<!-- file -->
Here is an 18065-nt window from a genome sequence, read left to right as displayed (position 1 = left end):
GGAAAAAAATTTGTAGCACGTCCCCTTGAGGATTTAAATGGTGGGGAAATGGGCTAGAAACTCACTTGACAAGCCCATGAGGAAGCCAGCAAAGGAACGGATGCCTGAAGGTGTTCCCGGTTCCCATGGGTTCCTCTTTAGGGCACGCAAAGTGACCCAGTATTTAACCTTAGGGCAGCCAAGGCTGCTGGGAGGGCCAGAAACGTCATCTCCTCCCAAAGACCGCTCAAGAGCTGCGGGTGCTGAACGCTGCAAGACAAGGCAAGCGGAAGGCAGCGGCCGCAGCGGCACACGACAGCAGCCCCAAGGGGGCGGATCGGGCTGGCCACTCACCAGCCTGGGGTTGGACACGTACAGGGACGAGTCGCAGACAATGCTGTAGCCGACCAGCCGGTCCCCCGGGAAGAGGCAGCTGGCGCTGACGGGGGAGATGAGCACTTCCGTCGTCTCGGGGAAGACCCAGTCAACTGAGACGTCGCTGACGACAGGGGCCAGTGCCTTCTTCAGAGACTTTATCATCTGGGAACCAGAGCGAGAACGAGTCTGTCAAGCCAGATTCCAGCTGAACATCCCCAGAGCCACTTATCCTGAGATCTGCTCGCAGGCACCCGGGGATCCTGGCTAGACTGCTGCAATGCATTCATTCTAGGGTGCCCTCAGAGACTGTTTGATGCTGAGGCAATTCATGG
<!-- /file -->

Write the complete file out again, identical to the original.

Here is an 18065-nt window from a genome sequence, read left to right as displayed (position 1 = left end):
GGAAAAAAATTTGTAGCACGTCCCCTTGAGGATTTAAATGGTGGGGAAATGGGCTAGAAACTCACTTGACAAGCCCATGAGGAAGCCAGCAAAGGAACGGATGCCTGAAGGTGTTCCCGGTTCCCATGGGTTCCTCTTTAGGGCACGCAAAGTGACCCAGTATTTAACCTTAGGGCAGCCAAGGCTGCTGGGAGGGCCAGAAACGTCATCTCCTCCCAAAGACCGCTCAAGAGCTGCGGGTGCTGAACGCTGCAAGACAAGGCAAGCGGAAGGCAGCGGCCGCAGCGGCACACGACAGCAGCCCCAAGGGGGCGGATCGGGCTGGCCACTCACCAGCCTGGGGTTGGACACGTACAGGGACGAGTCGCAGACAATGCTGTAGCCGACCAGCCGGTCCCCCGGGAAGAGGCAGCTGGCGCTGACGGGGGAGATGAGCACTTCCGTCGTCTCGGGGAAGACCCAGTCAACTGAGACGTCGCTGACGACAGGGGCCAGTGCCTTCTTCAGAGACTTTATCATCTGGGAACCAGAGCGAGAACGAGTCTGTCAAGCCAGATTCCAGCTGAACATCCCCAGAGCCACTTATCCTGAGATCTGCTCGCAGGCACCCGGGGATCCTGGCTAGACTGCTGCAATGCATTCATTCTAGGGTGCCCTCAGAGACTGTTTGATGCTGAGGCAATTCATGG